JOHN MARSHALL High grad Jackie Gellner recently completed her collegiate hockey career for Holy Cross. The Glen Dale native was a four-year letter-winner for the D-I Massachusetts-based college. In addition to her hockey prowess, Gellner was an all-state performer for the Monarchs’ softball team. She also graduated sixth in her JM class with a 4.49 GPA.
I CONTINUE to rant about the ability to lose a sectional final game in the West Virginia state basketball post-season and still have the chance to win a state championship. University High made the most of that rule last weekend defeating Martinsburg in the Class AAA finale. The Hawks lost to rival Morgantown in the sectional finals.
CONGRATULATIONS TO River High hoop star Lauren Flannery as her honors continue to mount. The two-time all-Ohioan has been now named to the third team of the MaxPreps All-Ohio (regardless of class) Basketball Team. Flannery, the Eastern District and District 12 Player of the Year, finished her sparkling career with 1,724 points. She has accepted a hoop scholarship to D-II Lake Erie. Flannery was also recently named Academic All-Ohio with teammate Carsyn Reynolds.
WHEELING’S SUE Vail has been selected for induction into 10th Class of the West Virginia Golf Hall of Fame. Vail captured eight West Virginia Women’s Amateur championships and six straight West Virginia Senior Amateur Championships. She started the women’s golf program at Wheeling Jesuit University in 2003. She remains the Cardinals’ head coach. Her Cards have won four conference titles and she has been named conference coach of the year on three occasions.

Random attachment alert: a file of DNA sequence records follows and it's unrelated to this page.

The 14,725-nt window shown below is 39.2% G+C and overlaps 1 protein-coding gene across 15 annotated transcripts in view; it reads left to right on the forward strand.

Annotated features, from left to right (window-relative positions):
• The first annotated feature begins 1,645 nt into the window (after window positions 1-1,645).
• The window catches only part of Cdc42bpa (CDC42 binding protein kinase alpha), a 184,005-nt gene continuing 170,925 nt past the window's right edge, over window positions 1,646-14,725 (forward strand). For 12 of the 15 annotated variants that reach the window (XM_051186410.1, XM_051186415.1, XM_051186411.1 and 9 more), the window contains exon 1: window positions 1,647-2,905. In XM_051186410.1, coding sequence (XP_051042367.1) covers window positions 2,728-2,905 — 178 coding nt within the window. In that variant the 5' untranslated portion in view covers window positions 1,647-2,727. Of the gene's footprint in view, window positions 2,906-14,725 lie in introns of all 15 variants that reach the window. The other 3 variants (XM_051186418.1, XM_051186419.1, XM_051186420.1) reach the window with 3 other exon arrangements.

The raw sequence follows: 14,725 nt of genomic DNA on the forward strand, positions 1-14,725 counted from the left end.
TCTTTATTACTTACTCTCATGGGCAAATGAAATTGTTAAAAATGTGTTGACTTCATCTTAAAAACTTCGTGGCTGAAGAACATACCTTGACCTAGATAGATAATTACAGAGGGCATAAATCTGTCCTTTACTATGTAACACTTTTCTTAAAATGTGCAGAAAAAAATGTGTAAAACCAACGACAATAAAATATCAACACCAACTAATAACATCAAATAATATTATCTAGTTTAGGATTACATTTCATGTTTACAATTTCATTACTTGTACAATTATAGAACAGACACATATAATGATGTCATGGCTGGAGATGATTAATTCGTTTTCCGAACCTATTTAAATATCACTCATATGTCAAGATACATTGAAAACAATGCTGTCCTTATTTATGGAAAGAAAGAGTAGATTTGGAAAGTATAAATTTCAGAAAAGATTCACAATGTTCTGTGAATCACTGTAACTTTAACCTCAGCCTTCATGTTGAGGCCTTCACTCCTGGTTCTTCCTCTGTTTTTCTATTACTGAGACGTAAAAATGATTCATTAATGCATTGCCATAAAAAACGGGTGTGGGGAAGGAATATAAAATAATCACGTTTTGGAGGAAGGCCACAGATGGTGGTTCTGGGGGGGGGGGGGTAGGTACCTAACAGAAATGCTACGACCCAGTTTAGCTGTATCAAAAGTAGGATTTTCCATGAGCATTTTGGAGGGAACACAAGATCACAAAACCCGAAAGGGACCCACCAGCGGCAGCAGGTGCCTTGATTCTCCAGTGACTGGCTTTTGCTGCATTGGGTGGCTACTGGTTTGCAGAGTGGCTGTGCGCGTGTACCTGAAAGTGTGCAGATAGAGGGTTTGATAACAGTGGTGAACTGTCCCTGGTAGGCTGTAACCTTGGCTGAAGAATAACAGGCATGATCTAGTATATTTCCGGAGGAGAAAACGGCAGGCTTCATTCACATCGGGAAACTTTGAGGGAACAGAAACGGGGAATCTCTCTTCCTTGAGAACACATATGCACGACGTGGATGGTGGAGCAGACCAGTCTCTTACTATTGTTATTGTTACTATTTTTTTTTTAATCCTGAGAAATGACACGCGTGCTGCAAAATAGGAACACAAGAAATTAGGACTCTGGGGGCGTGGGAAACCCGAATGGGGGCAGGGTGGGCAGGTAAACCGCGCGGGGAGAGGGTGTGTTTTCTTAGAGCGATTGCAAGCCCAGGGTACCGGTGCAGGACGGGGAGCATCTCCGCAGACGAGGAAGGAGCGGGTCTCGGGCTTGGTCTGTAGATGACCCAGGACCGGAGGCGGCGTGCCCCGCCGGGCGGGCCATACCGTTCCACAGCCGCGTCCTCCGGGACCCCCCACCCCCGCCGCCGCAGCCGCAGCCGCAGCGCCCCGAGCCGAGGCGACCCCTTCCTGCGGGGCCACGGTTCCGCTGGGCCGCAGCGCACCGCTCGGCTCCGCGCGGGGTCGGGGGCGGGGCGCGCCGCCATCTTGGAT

BEN HOWLETT is a rising star in the college coaching profession. The former West Liberty hoop star did a remarkable job guiding his alma mater to one step away from the Elite Eight this season. Howlett had a Hilltoppers’ roster steeped in youth this winter. He has his Toppers built for a long and successful run.
FORMER LINSLY School hoop standout Jibri Blount enjoyed a fine season with North Carolina Central. The 6-7 redshirt junior averaged 10 points and five rebounds a game for the Eagles. N.C. Central finished 18-16, losing its NCAA Tournament play-in game to North Dakota State, 78-74, Wednesday.
MAJOR LEAGUE Baseball play has commenced. My pick is for the Indians to beat the Dodgers in the World Series.
TONY CHIAZZA is a rising star in the realm of NCAA D-I basketball officiating. The Wheeling resident worked the Purdue-Old Dominion NCAA Tournament opening-round game Thursday. Meanwhile, Ohio Valley native Ted Valentine worked Friday’s Houston and Georgia State contest.